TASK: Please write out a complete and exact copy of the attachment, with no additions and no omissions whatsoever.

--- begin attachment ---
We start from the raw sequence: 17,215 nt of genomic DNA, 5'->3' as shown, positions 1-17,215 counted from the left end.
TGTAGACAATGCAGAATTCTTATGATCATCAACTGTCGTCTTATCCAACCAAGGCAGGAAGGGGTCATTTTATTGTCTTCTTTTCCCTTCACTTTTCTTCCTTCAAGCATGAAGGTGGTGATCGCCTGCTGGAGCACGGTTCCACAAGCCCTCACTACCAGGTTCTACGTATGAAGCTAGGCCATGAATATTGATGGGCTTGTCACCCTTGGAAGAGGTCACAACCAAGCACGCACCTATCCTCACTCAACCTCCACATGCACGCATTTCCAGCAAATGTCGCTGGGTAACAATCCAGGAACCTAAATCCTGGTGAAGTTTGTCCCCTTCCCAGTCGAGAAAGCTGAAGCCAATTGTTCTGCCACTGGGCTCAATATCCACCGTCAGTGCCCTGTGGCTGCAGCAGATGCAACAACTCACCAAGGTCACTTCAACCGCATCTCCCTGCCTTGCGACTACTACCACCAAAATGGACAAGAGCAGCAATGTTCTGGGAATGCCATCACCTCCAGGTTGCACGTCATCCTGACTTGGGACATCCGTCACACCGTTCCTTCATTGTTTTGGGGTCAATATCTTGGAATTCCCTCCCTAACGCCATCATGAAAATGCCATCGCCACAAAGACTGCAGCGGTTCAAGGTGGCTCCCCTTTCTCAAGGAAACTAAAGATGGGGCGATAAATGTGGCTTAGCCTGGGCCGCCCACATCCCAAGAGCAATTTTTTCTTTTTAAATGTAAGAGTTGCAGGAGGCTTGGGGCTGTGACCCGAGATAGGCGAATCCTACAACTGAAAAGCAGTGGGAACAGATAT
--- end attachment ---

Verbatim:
We start from the raw sequence: 17,215 nt of genomic DNA, 5'->3' as shown, positions 1-17,215 counted from the left end.
TGTAGACAATGCAGAATTCTTATGATCATCAACTGTCGTCTTATCCAACCAAGGCAGGAAGGGGTCATTTTATTGTCTTCTTTTCCCTTCACTTTTCTTCCTTCAAGCATGAAGGTGGTGATCGCCTGCTGGAGCACGGTTCCACAAGCCCTCACTACCAGGTTCTACGTATGAAGCTAGGCCATGAATATTGATGGGCTTGTCACCCTTGGAAGAGGTCACAACCAAGCACGCACCTATCCTCACTCAACCTCCACATGCACGCATTTCCAGCAAATGTCGCTGGGTAACAATCCAGGAACCTAAATCCTGGTGAAGTTTGTCCCCTTCCCAGTCGAGAAAGCTGAAGCCAATTGTTCTGCCACTGGGCTCAATATCCACCGTCAGTGCCCTGTGGCTGCAGCAGATGCAACAACTCACCAAGGTCACTTCAACCGCATCTCCCTGCCTTGCGACTACTACCACCAAAATGGACAAGAGCAGCAATGTTCTGGGAATGCCATCACCTCCAGGTTGCACGTCATCCTGACTTGGGACATCCGTCACACCGTTCCTTCATTGTTTTGGGGTCAATATCTTGGAATTCCCTCCCTAACGCCATCATGAAAATGCCATCGCCACAAAGACTGCAGCGGTTCAAGGTGGCTCCCCTTTCTCAAGGAAACTAAAGATGGGGCGATAAATGTGGCTTAGCCTGGGCCGCCCACATCCCAAGAGCAATTTTTTCTTTTTAAATGTAAGAGTTGCAGGAGGCTTGGGGCTGTGACCCGAGATAGGCGAATCCTACAACTGAAAAGCAGTGGGAACAGATAT